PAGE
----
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    now that, I do believe, is correct :)

    • 2 years ago
  23. MathSofiya Group Title
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    or multiply

    • 2 years ago
  24. MathSofiya Group Title
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    or just leave as is?

    • 2 years ago
  25. TuringTest Group Title
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    add what? oh that? I wouldn't yet

    • 2 years ago
  26. MathSofiya Group Title
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    ok

    • 2 years ago
  27. TuringTest Group Title
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    yeah leave as is asd now rewrite what you have

    • 2 years ago
  28. TuringTest Group Title
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    and*

    • 2 years ago
  29. TuringTest Group Title
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    the whole expression please I'm lazy

    • 2 years ago
  30. MathSofiya Group Title
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    \[\sum_{n=0}^{\infty} (n+2)(n-1)a_{n+2}x^{n}+\sum_{n=1}^{\infty}a_nnx^n+\sum_{n=0}^{\infty} a_n x^n=0\]

    • 2 years ago
  31. TuringTest Group Title
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    \[\sum_{n=0}^{\infty} (n+2)(n+1)a_{n+2}x^{n}+\sum_{n=1}^{\infty}a_nnx^n+\sum_{n=0}^{\infty} a_n x^n=0\]okay next order of business is what you tried to do earlier; get all indices to start at the same n value the only problem child here is which term?

    • 2 years ago
  32. MathSofiya Group Title
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    the middle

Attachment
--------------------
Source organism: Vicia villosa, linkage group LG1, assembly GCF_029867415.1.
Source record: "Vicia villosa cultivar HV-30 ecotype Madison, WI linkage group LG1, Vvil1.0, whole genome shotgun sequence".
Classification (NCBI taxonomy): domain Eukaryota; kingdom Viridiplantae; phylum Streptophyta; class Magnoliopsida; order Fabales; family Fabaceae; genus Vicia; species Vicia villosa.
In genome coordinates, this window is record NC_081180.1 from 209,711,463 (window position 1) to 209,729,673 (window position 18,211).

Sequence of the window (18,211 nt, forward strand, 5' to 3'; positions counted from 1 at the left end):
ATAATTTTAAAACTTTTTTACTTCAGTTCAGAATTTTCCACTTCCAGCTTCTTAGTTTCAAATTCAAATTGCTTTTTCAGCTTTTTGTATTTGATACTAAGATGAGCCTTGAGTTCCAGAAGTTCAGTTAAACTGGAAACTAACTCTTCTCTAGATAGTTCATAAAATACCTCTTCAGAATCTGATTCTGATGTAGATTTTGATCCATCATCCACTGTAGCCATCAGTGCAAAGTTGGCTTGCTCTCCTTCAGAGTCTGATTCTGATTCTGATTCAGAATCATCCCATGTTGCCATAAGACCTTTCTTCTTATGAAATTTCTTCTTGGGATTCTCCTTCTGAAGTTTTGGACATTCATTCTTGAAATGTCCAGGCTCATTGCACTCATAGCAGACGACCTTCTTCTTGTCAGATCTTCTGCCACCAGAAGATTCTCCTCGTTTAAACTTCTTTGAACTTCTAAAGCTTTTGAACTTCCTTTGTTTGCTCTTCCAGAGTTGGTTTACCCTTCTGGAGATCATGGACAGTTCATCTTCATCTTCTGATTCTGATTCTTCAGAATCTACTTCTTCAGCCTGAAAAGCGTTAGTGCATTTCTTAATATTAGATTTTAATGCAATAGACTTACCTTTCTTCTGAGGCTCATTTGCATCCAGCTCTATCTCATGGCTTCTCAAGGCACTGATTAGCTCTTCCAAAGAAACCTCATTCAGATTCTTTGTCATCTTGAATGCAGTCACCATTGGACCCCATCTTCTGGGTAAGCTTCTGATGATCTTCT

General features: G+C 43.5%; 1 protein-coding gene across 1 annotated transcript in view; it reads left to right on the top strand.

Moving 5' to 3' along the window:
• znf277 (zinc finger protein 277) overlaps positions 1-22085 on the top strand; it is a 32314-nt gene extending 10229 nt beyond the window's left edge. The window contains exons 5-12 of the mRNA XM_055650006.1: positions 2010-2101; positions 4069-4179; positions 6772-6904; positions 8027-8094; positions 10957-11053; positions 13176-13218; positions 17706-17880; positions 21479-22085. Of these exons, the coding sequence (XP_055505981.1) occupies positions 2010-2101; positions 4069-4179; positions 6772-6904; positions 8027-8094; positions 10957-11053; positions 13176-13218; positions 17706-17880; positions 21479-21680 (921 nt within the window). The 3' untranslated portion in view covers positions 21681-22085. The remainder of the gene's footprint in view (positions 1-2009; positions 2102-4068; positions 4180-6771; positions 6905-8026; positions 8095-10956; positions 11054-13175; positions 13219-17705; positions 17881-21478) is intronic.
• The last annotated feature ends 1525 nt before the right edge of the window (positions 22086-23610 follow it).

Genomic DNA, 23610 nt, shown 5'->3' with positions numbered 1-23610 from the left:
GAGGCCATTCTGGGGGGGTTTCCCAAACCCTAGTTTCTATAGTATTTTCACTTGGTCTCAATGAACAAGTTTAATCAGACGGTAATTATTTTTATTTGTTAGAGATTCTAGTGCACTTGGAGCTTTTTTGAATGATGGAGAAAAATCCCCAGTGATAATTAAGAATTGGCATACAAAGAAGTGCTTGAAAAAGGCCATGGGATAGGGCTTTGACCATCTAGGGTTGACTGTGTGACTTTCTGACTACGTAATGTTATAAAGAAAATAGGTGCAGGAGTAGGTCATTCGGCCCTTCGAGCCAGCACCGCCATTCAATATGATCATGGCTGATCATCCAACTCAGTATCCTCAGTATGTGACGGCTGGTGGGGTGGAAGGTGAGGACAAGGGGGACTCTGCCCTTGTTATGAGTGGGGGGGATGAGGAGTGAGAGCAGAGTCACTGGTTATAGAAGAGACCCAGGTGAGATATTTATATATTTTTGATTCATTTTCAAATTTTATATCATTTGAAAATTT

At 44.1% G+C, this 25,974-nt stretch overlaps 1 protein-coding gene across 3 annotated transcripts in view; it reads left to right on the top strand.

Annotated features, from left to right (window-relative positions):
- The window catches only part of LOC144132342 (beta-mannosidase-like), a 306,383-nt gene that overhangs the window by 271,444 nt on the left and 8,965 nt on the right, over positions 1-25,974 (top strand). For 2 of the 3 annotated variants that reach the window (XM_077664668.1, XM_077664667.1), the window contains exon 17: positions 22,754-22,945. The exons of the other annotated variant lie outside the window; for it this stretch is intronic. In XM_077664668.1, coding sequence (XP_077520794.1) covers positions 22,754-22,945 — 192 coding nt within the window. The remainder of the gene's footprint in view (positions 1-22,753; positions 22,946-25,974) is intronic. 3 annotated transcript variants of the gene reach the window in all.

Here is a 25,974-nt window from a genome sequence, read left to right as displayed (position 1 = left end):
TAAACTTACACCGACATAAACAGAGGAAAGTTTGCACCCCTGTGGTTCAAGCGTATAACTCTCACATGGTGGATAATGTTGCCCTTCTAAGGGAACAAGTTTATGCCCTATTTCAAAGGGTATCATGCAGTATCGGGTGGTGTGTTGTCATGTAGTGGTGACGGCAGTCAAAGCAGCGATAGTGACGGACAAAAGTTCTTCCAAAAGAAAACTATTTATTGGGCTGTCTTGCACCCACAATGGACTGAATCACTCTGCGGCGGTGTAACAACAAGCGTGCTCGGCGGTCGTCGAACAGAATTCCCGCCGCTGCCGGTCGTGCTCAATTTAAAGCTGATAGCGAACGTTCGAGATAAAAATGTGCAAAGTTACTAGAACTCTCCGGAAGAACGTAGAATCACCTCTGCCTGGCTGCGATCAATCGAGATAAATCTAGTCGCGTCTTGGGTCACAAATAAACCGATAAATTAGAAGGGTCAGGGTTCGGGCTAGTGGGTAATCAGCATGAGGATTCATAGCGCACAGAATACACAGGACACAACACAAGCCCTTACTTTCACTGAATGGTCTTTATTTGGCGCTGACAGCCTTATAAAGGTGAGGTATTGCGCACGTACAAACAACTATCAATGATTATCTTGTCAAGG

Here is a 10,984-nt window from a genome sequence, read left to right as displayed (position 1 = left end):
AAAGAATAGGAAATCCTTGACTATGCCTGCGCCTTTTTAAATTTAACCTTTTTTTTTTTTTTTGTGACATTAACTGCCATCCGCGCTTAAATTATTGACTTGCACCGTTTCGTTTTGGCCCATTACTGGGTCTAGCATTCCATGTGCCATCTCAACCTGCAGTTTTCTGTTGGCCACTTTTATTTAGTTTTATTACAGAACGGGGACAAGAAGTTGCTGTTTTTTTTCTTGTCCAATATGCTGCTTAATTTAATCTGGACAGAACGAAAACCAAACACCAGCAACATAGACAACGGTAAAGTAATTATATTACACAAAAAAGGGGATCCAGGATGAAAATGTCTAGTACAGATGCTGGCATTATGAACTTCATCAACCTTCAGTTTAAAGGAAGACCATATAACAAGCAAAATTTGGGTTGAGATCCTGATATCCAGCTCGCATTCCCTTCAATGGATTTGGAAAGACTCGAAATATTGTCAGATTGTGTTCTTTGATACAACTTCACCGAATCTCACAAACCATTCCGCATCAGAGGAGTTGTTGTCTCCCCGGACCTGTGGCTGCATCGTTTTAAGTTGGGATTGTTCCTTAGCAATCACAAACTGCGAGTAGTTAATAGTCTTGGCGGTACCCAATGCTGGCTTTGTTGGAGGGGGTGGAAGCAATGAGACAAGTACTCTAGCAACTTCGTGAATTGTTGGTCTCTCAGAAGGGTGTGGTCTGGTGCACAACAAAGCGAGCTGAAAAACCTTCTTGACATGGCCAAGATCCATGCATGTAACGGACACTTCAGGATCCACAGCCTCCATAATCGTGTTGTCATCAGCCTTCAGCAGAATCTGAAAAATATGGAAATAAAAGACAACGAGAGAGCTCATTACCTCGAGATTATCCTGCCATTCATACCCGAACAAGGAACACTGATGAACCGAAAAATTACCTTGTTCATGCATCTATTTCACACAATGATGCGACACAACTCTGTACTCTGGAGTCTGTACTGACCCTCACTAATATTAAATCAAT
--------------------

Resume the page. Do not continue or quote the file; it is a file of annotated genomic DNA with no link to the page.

• 2 years ago
  33. TuringTest Group Title
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    so what do we do to fix it?

    • 2 years ago
  34. TuringTest Group Title
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    you have to be a bit clever here...

    • 2 years ago
  35. MathSofiya Group Title
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    \[ xa_n +\sum_{n=0}^\infty a_n(n+1)x^n \]

    • 2 years ago
  36. TuringTest Group Title
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    did you try to do an index shift?

    • 2 years ago
  37. TuringTest Group Title
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    it looks like you combined the idea of the index shift with stripping out the first term

    • 2 years ago
  38. MathSofiya Group Title
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    oh my...let's try this again

    • 2 years ago
  39. TuringTest Group Title
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    it is a bit tricky so let me give you a hint...

    • 2 years ago
  40. TuringTest Group Title
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    you cannot do another index shift. If you do you will change the exponent on x, which means we are screwed again, so we need to do something else to get this to start from n=0

    • 2 years ago
  41. TuringTest Group Title
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    we can't really strip out a term because we don't have this series defined for n<1, but ask yourself, if it was defined at n=0, what would the first term be?

    • 2 years ago
  42. MathSofiya Group Title
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    just have the addition of an a_n up front like in the last example?

    • 2 years ago
  43. TuringTest Group Title
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    no, answer my question above and you will see why...

    • 2 years ago
  44. MathSofiya Group Title
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    a 1

    • 2 years ago
  45. MathSofiya Group Title